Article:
The mix of events was great. I mainly played RPGs, but there were tons of options for board games, elaborate war games, collectible card games, LARPs, and more. They also had a dedicated kids and teens room.
My home group mainly plays D&D, so conventions are a great way for me to try out some other systems. In this case, I had a chance to play two Fate games - a game I’m currently learning, with the goal of running a one-shot for my group at some point, but haven’t had a chance to actually play yet. It’s a really good opportunity to get a feel for new systems or settings, or just different techniques that other GMs use.
The venue (the Hyatt Regency at SFO) was pretty decent. The large convention rooms downstairs served as the vendor area (lots of fun vendors, including game developers exhibiting their new games), as well as the open gaming area, along with an enormous gaming library for pickup games. The atrium area upstairs was another nice open gaming area, while the meeting rooms and some bedrooms were used for tabletop RPGs.
One thing that stands out as you attend games or just walk around the convention areas is how inclusive our hobby is. Attendees were from all walks of life, spanning all age groups, ethnicities, genders, personalities, and body types. Everyone is welcome at the gaming table, without any discrimination whatsoever.
The event scheduling was pretty painful. KublaCon uses an online shuffler tool that allows attendees to pick several games for each slot (e.g. Saturday morning, Saturday noon, Saturday afternoon, …), with results being posted 15 minutes before the start of the slot. They use a weight system that ensures that everyone has a fair chance to get into their chosen games at some point, either towards the beginning or end of the convention.
My main gripes are with the overall system, which made it difficult to plan my convention schedule - especially because I was only able to attend on Friday and Sunday, but not Saturday. I got into a Friday evening game, but was unable to attend because I was already in a long RPG that started in the afternoon (Friday afternoon games did not go through the shuffler). I also got into a Sunday morning game, but not into any Sunday evening games. What made this particularly challenging is the fact that the slots were overlapping (understandable, due to the widely different durations of each game from 4 to 8 hours or so). As a result, many games end up with no-shows, which may or may not be filled by waitlist candidates.
Having said that, I understand this is very tricky, given the inherent complexities of the problem. Perhaps it’s worth considering a hybrid solution that allows players to register for half of each game’s spots on a first come, first serve basis, and uses a shuffling mechanism for the remaining half. This would give those players that want to plan their schedule ahead of time a chance to do so, while still allowing for spontaneous sign-ups later on.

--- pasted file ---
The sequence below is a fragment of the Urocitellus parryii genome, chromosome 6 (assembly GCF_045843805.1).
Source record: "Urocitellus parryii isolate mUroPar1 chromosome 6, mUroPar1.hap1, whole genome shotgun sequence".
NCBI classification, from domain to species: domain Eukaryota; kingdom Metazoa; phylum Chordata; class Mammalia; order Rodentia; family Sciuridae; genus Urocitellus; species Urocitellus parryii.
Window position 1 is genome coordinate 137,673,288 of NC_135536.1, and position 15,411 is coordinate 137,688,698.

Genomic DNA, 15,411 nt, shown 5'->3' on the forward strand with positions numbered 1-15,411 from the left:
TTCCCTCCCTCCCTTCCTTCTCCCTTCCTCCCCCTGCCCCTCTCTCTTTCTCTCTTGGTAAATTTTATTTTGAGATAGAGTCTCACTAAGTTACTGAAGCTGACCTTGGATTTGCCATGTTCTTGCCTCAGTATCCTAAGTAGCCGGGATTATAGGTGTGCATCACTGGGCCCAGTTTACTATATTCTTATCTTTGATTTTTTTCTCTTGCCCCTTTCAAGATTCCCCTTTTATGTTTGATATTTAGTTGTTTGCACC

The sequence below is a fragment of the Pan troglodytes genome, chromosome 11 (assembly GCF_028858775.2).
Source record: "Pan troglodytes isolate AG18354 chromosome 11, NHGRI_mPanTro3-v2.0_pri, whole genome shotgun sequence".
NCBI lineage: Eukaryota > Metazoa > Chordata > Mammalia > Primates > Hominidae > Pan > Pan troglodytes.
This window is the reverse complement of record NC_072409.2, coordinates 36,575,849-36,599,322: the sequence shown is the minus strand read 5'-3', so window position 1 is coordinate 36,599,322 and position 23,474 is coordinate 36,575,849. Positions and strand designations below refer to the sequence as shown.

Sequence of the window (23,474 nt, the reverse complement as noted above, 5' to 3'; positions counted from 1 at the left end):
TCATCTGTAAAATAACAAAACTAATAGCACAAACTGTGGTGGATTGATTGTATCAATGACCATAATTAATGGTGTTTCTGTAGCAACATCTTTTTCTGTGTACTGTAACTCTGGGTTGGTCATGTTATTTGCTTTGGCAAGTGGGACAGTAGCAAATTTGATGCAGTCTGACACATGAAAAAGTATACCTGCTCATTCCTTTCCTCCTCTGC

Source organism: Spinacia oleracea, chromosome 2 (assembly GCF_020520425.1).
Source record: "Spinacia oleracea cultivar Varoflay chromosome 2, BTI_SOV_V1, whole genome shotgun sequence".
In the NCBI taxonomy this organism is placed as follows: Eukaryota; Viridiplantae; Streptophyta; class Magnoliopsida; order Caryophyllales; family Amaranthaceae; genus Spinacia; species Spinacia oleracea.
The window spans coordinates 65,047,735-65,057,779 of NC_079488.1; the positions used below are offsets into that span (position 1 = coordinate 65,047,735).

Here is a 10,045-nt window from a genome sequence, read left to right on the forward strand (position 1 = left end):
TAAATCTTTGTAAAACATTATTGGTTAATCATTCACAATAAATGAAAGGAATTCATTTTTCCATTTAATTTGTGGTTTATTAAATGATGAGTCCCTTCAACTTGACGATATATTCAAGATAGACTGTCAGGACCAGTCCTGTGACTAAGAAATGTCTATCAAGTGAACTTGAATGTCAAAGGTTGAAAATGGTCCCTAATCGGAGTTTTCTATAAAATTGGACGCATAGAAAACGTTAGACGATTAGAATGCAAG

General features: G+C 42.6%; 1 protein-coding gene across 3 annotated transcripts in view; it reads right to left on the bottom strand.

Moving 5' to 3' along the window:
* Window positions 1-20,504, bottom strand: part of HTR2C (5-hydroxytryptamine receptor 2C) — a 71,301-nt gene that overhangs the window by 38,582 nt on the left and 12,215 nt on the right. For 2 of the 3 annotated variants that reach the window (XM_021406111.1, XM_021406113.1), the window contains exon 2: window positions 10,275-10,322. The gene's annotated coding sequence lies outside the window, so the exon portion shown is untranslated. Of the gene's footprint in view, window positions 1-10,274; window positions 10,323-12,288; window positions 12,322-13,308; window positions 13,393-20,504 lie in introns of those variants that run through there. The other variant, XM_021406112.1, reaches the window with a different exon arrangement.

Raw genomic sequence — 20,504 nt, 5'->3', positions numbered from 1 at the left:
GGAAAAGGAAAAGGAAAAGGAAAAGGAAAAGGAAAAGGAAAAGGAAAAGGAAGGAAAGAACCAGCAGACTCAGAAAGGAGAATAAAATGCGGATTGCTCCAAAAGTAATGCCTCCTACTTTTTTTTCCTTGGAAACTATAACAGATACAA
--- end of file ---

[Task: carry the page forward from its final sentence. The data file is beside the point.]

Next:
My second gripe with the scheduling system revolves around usability. The search and scheduling mechanisms are very poorly integrated. The shuffler sign-ups revolve around selecting numeric IDs from a bunch of drop-downs. This means that you need to somehow cross-reference these IDs with the actual games. But the search UI does not allow searching by ID, only by event title and game (system). The Favorites mechanism helps somewhat (by making your list of favorites easily accessible, so you can visually scan the IDs), but it’s not great. I ended up copying the relevant data into a Google Sheet for my own reference during the event.
At the minimum, I suggest making IDs searchable, as well as showing the event titles within the shuffler, rather than just the IDs. And on the shuffler results page, the selections (currently just static ID numbers) should link to the respective game descriptions.
A minor gripe around the gaming rooms: The Friday RPG I attended was in a fancy meeting room, which was great. The GM even made good use of the provided large screen TV. The Sunday RPG was in a shared bedroom, and a second RPG was being played right next to us. This made it difficult to focus on the conversation at our table (and I’m sure vice-versa). It may not be financially feasible, but individual gaming rooms would be strongly preferable for RPGs.
Finally, the food options were very limited. In particular, the only vegetarian option was a small cheese pizza… Thankfully, there were other restaurants within easy walking distance.
KublaCon was a very fun event, and I’ll most definitely attend again next year - whether they have a chance to address some of the scheduling issues or not.
I’ll write more about some of the games I attended in one of my upcoming posts about Fate Core.